Legal cultures in the (un)rule of law: Indigenous rights and juridification in Guatemala
Reflecting on recent patterns of judicialization in Latin America, Guillermo O'Donnell pointed to the relationship between judicialization and juridification, stating: “The judicialization of social relations (whereby social claims are pursued through the courts or court-like structures) is probably an expression of the increasing juridification of social relations: the mounting degree to which social relations, formerly left to autonomous and/or informal regulation, are being textured by formal legal rules” (O'Donnell 2005: 293). Tate and Vallinder, writing about judicialization – which they define as the global expansion of judicial power, make a similar although subtly different distinction between “the judicialization of politics” and a second, distinct phenomenon, namely, the “less dramatic instance of the expansion of judicial power, or judicialization, [that is] the domination of nonjudicial negotiating or decision-making arenas by quasi-judicial (legalistic) procedures” (Tate and Vallinder 1995: 5).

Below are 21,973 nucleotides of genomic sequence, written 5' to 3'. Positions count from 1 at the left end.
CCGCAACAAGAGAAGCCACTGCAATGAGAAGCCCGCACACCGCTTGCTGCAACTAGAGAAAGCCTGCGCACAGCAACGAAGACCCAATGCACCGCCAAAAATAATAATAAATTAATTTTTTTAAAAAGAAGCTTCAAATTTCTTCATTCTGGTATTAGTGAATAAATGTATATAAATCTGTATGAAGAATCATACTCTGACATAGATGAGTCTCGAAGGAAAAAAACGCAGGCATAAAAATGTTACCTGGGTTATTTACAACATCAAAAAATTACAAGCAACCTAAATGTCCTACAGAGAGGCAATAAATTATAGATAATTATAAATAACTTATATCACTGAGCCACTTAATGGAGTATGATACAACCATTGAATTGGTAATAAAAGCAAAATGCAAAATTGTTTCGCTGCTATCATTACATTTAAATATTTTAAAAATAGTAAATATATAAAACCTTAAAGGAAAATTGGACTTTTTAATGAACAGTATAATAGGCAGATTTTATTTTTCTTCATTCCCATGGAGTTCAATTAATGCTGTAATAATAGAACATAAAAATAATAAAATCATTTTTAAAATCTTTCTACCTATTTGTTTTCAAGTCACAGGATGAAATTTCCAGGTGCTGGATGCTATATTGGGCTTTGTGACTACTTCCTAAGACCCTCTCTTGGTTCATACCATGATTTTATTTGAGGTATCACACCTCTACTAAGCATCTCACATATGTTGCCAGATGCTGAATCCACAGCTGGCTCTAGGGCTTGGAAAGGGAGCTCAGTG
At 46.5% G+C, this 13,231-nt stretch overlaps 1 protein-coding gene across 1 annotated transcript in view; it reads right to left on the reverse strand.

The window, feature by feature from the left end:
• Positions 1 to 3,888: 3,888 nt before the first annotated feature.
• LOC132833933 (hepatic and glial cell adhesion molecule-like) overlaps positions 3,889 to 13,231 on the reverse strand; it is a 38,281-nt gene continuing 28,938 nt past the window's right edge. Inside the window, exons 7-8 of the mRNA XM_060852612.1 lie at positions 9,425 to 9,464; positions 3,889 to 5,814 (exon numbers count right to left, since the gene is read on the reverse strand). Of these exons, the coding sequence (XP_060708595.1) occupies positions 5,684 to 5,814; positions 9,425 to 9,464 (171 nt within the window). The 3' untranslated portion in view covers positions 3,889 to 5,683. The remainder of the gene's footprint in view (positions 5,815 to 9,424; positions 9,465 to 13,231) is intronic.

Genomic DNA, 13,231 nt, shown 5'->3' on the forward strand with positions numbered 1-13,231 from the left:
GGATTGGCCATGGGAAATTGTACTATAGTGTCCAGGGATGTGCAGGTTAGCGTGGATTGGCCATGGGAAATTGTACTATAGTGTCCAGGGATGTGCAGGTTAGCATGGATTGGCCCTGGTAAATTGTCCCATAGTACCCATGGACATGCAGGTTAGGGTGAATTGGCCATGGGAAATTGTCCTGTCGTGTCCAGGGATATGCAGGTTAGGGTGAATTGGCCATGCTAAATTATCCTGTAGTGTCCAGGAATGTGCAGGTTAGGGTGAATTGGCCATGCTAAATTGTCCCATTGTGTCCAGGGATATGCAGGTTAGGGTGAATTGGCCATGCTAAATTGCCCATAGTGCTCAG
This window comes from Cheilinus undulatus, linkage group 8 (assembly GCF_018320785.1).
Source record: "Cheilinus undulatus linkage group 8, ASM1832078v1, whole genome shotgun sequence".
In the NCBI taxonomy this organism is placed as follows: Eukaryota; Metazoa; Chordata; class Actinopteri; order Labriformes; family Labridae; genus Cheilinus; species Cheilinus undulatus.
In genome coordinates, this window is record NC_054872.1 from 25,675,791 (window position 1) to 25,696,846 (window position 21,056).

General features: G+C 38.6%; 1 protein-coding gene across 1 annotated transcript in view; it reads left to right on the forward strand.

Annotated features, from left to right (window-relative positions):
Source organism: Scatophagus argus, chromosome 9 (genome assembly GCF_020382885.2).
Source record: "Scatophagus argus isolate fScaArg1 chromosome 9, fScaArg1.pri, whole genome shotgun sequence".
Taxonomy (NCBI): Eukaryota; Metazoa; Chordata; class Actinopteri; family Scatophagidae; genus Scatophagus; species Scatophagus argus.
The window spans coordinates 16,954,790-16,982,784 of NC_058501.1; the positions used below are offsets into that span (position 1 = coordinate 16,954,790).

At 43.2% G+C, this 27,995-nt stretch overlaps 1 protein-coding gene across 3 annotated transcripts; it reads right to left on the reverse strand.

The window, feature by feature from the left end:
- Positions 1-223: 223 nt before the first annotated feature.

In this chapter I focus on this second, more diffuse aspect of judicialization, which I refer to here as juridification. Discussion of the phenomenon of juridification has traditionally focused on advanced capitalist economies and welfare states rather than on the developing economies and fragile democracies of Latin America. Broadly speaking, in Western Europe and the United States, juridification signals Weberian processes of bureaucratization and the expansion of law into more and more areas of social life, such as industrial relations, social welfare provision, and economic production.
Cultures of legality: Judicialization and political activism in Latin America
Couso, Javier A., Alexandra Huneeus and Rachel Sieder (Eds.)
Also in this volume:
- Cultures of legality: Judicialization and political activism in contemporary Latin America
Huneeus, Alexandra, Javier Couso and Rachel Sieder
Impacts of school closures on children in developing countries: Can we learn something from the past?